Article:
The Kellys don’t bother Elizabeth Taylor, verteran of emergency tracheotomies, pneumonia, Vatican protests, divorce lawyers, Debbie Reynolds’s and Sybil Burton’s spleen, an overpowering mother, a weight problem, and Louis B. Mayer. Nothing bothers Elizabeth Taylor very long. It’s been said over and over that throughout her life Taylor has found a great deal of perspective and conversational solace by detailing her brushes with death. It’s almost as if, by reviewing the detritus, she is able to convince herself that at least she continues to live.
Take the car crash that happened this winter in Israel. “There we were, in torrential rains, crossing a deep ditch, when suddenly a car came up directly behind us and smacked into the stretch limo the five of us were riding in. I went hurling through the air, nothing to stop me, landing with all my weight against the dashboard, my calf swelling about five inches in front of me—I saw it just pop right out! And a hematoma, an enormous hematoma, came out on my back, and there was blood spurting everywhere. Look at this leg of mine. It’s still bruised, it still is so painful. And I couldn’t think about anything but the terrible moaning. The first thing I heard when I found myself on the floor was all these excruciating moans and screams, and someone who was with us had a piece of metal miss his eye socket by a hair, and there we all were, stumbling and bloody—it was so awful, because we were in about five feet of water in the ditch. And we were on our way to Ariel Sharon’s farm, just stuck there. Fortunately an Arab driver happened along and gave us a ride. He didn’t know who we were or what we were doing there. But the irony of us dragging in to Sharon’s farm looking like these bloody refugees. And Sharon put ice packs on all of us and was terribly concerned, getting out blankets, calling the doctors, but what was amazing was that nobody was worried about themselves, everybody just kept saying to each other, ‘Are you all right?’ One man with broken ribs started massaging my hematoma, and I just had to say to him, ‘Stop it. You’re hurt yourself.’ That’s how much we cared.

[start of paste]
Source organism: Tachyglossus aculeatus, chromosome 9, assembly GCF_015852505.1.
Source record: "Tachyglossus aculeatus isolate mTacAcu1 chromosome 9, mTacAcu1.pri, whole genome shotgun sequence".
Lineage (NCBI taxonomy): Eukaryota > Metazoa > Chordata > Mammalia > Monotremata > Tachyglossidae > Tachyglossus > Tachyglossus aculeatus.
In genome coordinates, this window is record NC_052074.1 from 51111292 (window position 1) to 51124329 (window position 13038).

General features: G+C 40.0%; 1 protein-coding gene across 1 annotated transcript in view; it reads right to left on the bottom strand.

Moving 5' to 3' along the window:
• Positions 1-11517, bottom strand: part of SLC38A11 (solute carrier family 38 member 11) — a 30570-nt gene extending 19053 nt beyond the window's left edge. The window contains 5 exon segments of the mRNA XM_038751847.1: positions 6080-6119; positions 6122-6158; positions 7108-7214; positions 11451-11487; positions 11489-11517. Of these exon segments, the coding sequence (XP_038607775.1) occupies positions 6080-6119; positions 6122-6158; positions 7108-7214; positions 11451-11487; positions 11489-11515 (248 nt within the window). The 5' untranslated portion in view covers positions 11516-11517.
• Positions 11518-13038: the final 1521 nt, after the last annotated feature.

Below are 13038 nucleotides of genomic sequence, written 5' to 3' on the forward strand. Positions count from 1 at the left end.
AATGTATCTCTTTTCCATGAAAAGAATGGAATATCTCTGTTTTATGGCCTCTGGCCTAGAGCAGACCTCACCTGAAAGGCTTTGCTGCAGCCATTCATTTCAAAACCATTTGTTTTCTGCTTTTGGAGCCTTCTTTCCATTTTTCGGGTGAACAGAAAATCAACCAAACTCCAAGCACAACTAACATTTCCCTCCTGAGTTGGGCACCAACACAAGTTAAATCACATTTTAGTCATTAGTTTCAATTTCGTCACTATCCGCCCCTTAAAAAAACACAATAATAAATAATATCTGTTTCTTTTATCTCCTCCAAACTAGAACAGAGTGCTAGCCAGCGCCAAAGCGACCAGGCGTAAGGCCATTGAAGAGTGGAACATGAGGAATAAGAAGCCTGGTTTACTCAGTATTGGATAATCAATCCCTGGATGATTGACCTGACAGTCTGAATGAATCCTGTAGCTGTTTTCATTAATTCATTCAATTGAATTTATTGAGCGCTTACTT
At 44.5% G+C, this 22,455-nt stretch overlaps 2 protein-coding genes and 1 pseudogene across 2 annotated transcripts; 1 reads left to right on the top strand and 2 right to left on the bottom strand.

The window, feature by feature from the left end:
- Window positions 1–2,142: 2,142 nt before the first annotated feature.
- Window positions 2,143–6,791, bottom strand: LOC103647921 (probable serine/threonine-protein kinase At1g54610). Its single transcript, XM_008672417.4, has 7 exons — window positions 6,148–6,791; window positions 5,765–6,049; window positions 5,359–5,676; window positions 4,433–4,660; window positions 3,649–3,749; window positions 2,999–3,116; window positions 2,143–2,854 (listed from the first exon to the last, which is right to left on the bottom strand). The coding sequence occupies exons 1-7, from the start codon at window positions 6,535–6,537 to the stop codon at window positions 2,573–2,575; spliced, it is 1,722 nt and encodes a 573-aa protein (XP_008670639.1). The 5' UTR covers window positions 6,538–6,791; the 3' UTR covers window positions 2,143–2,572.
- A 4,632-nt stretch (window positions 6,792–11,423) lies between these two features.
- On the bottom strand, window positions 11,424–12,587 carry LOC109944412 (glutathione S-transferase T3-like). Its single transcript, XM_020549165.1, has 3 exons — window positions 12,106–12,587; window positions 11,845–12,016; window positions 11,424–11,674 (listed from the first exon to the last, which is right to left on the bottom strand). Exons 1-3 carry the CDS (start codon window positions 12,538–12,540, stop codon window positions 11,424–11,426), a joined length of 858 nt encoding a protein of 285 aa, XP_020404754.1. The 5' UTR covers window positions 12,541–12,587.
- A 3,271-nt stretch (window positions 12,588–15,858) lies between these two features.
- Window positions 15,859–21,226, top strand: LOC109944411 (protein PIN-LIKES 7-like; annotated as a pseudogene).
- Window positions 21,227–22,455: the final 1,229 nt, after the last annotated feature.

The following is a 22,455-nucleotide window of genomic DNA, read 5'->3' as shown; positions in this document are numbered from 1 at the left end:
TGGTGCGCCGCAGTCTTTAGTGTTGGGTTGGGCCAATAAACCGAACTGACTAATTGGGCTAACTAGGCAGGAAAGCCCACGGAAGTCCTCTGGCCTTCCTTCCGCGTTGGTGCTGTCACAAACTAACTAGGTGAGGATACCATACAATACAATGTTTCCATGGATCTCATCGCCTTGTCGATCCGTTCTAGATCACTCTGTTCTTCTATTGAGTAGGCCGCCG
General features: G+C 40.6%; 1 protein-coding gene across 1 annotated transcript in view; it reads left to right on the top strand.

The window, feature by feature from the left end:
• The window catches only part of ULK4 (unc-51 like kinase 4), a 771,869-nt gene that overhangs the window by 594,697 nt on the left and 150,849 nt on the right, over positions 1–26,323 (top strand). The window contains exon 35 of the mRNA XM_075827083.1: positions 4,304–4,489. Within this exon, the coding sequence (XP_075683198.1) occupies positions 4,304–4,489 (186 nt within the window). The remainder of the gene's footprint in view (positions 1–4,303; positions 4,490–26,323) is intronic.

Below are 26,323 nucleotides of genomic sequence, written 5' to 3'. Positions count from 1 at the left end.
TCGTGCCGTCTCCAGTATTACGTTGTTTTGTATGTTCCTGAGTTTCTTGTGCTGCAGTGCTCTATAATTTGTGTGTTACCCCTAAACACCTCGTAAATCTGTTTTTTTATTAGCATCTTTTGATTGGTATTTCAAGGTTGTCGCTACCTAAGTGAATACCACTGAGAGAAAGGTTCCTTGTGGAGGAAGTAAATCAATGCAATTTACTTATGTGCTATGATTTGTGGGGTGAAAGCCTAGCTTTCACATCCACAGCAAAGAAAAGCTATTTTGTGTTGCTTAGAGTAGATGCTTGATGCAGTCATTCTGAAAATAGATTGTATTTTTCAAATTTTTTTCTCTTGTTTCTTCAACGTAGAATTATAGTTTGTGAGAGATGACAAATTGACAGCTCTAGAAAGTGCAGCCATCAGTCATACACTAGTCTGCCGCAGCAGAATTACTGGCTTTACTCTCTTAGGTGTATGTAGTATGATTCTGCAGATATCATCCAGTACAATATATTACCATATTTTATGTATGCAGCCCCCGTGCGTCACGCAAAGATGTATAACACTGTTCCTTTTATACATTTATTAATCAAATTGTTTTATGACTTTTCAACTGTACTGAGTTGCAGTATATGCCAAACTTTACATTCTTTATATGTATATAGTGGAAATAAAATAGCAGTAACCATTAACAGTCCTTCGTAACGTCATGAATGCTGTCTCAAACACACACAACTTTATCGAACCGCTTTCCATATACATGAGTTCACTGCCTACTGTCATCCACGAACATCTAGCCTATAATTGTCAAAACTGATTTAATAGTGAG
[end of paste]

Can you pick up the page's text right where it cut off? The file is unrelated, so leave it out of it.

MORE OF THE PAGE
“You name it, I’ve gone through it,” Elizabeth Taylor said. “I’ve had ups, downs, grays, blacks. I’ve had the most extraordinary life of anyone around.” So she is able to maintain some sense of humor about what is going on. “We’re still feeling our way. We’re rehearsing here, for heaven’s sake. That’s what out of town is for. Of course we have a lot of work to do. This is my first production. Zev and I are going to do a lot of things together—plays, films—and someday I intend to direct.” She laughed. “And believe me, I’ve had the tact not to point out to Richard that now he’s my employee.”
Her new activity is far preferable to that “terrible boredom I had in Virginia after John and I finished campaigning. I was home all the time, I just sort of laid back at that point in my life and didn’t do a thing. Then I began to watch the mindless boob tube. And I ate. I ate out of nerves, nerves, nerves, and got so fat. And then it became everybody’s business unless you’re working. This ‘How much does Elizabeth Taylor weight?’ thing really bores me and annoys me. I’m back near my fighting weight now anyway.”
And what about Joan Rivers’s constant attacks?
“Joan who?” she said. A beat. “Who’s that?” Another beat. “Is she that awful blonde?”
The Joan Rivers jokes she cannot be shielded from, but almost everything else that’s written about Elizabeth Taylor is screened by her entourage, as if she were a head of state. Elizabeth Taylor insists she has never read Kitty Kelley’s unauthorized biography. “It would infuriate me too much.” Her attempt to keep some truth about her life has led her to sue ABC. “The idea that they are going to do a show called The Lives and Loves of Elizabeth Taylor. There is no possible way they could know what was going on unless they were under my carpet or under my bed.”
Elizabeth Taylor tends to view any encounter with journalists as a collision, and avoids them as much as she can. This is a bit peculiar, given the extraordinary publicity gimmick of Taylor and Burton reuniting for Private Lives. Elizabeth Taylor does not dwell on those ironies, however. Now she is a businesswoman, and a pretty good one, her eye fixed on the bottom line. Only once in a while will something really irk her—for example, a recent column item saying she had given her baby granddaughter, Elizabeth Diane (“I think that’s her middle name—I can never remember”), daughter of Maria Burton Carson, a baby-size mink.